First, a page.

Doña Oxford happy to return to Music Haven
It’s Boomerang Week, when artists come back here. Some came from here — soul-blues singer Doña Oxford, and C. Jane Run — but Lucius recently made a splash here and are back to do it again, returning to MASS MoCA, where they were breakout stars of Wilco’s Solid Sound Festival.
Doña (say “DON-ya,” Spanish style) Oxford grew up in Watervliet but now lives in Hollywood. She comes back to play at Music Haven on Sunday. (She has also played the Van Dyck and the Palace — guesting with Bob Weir’s Ratdog.)
“My mom was a cabaret singer before she had kids; that was a big part of her,” said Oxford. “She could tell I gravitated to entertainment and she took me to an eclectic group of shows.”
Oxford remembered seeing Tom Jones and Cher at the former Colonie Tent Theater — “Is it still there?” she asked, and sounded sad to hear that it isn’t — and Mel Torme, the Grateful Dead, Adam Ant and other rockers elsewhere. Her earliest inspirations came to her on the small screen. “I sat on my grandma’s lap and watched Liberace play boogie woogie,” she said.
“And on the ‘Lawrence Welk Show,’ there was a woman named Joanne Castle who wore a beehive and played honky-tonk piano.” Records and radio supplied everything else Oxford needed. “I heard Johnny Johnson — Chuck Berry’s pianist for 30 years — and it changed my life!”
Oxford started playing professionally while attending Albany High School (after St. Agnes School, then Doane Stuart). “I think I played two gigs with a punk rock band called Lumpen Proles, when I was 14,” she recalled. Then she detoured into musical theater.
“Studying musical theater in high school took me to the Empire State Youth Theater Institute at The Egg, and that took me to NYU, to the Tisch School,” said Oxford, recalling work as an aerobics instructor at Spa Lady Fitness here between jobs and waiting tables, tending bar and housekeeping in New York.
She left NYU “when I realized that if Steven Spielberg were to audition me for a part, he wouldn’t ask me if I finished my degree.” She mixed acting and music successfully in New York until music won.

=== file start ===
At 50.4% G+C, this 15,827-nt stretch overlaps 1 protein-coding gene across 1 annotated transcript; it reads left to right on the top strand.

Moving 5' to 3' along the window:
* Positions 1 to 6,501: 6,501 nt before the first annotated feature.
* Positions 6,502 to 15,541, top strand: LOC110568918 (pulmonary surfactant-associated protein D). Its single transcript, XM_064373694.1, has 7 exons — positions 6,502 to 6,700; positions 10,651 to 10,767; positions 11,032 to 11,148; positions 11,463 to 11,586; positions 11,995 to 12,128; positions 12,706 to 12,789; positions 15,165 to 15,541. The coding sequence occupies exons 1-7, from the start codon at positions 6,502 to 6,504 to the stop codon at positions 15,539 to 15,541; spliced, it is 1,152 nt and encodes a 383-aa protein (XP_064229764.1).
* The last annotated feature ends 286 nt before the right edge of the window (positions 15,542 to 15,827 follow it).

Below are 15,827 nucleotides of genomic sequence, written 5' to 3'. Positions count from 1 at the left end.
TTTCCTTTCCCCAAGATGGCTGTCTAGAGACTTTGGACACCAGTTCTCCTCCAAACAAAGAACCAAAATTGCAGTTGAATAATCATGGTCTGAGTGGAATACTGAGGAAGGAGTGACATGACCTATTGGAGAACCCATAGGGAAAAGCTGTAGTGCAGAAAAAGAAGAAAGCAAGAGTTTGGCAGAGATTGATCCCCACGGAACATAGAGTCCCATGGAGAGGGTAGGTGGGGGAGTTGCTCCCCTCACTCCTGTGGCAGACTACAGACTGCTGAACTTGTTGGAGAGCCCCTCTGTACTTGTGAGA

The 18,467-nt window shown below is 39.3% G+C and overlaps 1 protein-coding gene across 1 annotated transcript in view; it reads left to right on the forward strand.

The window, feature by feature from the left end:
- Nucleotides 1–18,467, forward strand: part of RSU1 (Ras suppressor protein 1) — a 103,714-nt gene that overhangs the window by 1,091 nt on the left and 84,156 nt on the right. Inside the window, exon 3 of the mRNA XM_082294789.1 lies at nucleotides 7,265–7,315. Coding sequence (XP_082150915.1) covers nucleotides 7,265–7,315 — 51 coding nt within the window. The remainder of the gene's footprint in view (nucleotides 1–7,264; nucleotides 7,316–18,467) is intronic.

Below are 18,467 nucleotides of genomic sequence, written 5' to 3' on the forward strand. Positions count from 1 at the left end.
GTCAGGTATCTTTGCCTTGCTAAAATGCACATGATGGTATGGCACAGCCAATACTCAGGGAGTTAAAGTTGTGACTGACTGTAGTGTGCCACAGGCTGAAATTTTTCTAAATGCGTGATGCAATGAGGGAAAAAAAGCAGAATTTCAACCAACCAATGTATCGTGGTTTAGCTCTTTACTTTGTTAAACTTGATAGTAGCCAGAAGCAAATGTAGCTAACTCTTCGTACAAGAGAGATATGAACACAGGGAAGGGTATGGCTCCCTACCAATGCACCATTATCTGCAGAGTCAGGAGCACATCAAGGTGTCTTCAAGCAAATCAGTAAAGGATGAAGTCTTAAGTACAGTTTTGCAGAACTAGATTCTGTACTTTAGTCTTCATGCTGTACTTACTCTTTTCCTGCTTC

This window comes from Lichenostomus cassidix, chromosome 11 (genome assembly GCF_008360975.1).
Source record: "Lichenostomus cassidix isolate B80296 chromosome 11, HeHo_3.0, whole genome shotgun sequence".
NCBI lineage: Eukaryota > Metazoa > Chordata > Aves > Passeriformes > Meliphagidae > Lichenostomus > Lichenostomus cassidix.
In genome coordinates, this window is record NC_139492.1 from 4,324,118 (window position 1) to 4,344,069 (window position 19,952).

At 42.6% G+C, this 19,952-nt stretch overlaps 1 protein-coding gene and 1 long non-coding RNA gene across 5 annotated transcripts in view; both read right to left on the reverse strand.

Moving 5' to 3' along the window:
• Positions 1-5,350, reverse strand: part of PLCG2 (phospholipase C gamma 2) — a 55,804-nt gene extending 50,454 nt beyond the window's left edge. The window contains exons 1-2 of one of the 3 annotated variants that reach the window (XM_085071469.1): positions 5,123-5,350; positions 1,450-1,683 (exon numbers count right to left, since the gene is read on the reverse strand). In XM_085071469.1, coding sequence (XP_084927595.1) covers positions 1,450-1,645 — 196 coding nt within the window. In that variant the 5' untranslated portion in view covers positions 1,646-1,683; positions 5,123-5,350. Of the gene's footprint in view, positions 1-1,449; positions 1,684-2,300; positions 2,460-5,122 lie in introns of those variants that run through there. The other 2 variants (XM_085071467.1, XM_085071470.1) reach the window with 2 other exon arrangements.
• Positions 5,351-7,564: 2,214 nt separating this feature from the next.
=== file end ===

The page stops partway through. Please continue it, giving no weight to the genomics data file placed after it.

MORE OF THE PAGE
“In acting, you’re up against so many people, just for one part,” she said. “But with music, you can be your own person, with more freedom and accessibility.” She released her debut album before 9/11 changed the city. “There was no work, and the tourist scene dried up.”
Going to Chicago
Oxford moved to Chicago, where friends’ predictions of plenty of work proved almost too true. “I’d do a blues-in-schools program in the morning, go home and take a nap, get up and play a cocktail gig in a local hotel bar, then haul ass downtown for a blues gig in a club from 9:30 p.m. to 4:30 a.m.; then get up and repeat.”
The grind bothered her less than her supporting-player status. “I was fortunate that I was a keyboard player as well as a singer, so I could get work playing for other people,” she said. “But ever since I was a little kid, I wanted to be up front, though making a living dictates what you do.”
She thrived as a supporting player without formal musical training. “I never studied music in college and I didn’t sight-read,” she said, admitting that this cost her some opportunities. “But in jazz and blues, if you can hear the feel and your fingers are able to play it, then you have something that trained players envy.”